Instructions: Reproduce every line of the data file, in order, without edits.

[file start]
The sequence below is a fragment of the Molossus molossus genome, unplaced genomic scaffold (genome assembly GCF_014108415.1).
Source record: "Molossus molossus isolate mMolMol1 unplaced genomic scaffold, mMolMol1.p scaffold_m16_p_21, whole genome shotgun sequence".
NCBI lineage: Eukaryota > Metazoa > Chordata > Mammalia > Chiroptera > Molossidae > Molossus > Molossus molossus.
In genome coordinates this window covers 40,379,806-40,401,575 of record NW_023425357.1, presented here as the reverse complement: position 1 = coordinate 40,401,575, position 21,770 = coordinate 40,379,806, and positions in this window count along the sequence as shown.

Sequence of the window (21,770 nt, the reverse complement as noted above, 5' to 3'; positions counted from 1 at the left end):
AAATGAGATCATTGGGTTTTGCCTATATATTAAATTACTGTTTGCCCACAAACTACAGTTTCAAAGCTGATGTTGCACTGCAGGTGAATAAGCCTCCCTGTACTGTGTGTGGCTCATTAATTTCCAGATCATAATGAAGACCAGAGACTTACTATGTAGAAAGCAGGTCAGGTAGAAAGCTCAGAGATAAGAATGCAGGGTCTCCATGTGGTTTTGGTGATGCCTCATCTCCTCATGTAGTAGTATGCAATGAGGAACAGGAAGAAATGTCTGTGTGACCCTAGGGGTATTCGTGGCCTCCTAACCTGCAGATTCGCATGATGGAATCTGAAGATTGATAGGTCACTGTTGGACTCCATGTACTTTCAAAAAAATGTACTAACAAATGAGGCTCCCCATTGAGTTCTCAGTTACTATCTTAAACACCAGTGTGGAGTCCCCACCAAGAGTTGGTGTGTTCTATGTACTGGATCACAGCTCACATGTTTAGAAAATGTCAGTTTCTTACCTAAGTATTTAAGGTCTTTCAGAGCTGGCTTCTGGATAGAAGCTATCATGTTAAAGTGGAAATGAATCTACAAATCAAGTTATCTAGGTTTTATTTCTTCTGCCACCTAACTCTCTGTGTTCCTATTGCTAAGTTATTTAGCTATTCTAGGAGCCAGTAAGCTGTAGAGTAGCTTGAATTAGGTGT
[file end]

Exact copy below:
The sequence below is a fragment of the Molossus molossus genome, unplaced genomic scaffold (genome assembly GCF_014108415.1).
Source record: "Molossus molossus isolate mMolMol1 unplaced genomic scaffold, mMolMol1.p scaffold_m16_p_21, whole genome shotgun sequence".
NCBI lineage: Eukaryota > Metazoa > Chordata > Mammalia > Chiroptera > Molossidae > Molossus > Molossus molossus.
In genome coordinates this window covers 40,379,806-40,401,575 of record NW_023425357.1, presented here as the reverse complement: position 1 = coordinate 40,401,575, position 21,770 = coordinate 40,379,806, and positions in this window count along the sequence as shown.

Sequence of the window (21,770 nt, the reverse complement as noted above, 5' to 3'; positions counted from 1 at the left end):
AAATGAGATCATTGGGTTTTGCCTATATATTAAATTACTGTTTGCCCACAAACTACAGTTTCAAAGCTGATGTTGCACTGCAGGTGAATAAGCCTCCCTGTACTGTGTGTGGCTCATTAATTTCCAGATCATAATGAAGACCAGAGACTTACTATGTAGAAAGCAGGTCAGGTAGAAAGCTCAGAGATAAGAATGCAGGGTCTCCATGTGGTTTTGGTGATGCCTCATCTCCTCATGTAGTAGTATGCAATGAGGAACAGGAAGAAATGTCTGTGTGACCCTAGGGGTATTCGTGGCCTCCTAACCTGCAGATTCGCATGATGGAATCTGAAGATTGATAGGTCACTGTTGGACTCCATGTACTTTCAAAAAAATGTACTAACAAATGAGGCTCCCCATTGAGTTCTCAGTTACTATCTTAAACACCAGTGTGGAGTCCCCACCAAGAGTTGGTGTGTTCTATGTACTGGATCACAGCTCACATGTTTAGAAAATGTCAGTTTCTTACCTAAGTATTTAAGGTCTTTCAGAGCTGGCTTCTGGATAGAAGCTATCATGTTAAAGTGGAAATGAATCTACAAATCAAGTTATCTAGGTTTTATTTCTTCTGCCACCTAACTCTCTGTGTTCCTATTGCTAAGTTATTTAGCTATTCTAGGAGCCAGTAAGCTGTAGAGTAGCTTGAATTAGGTGT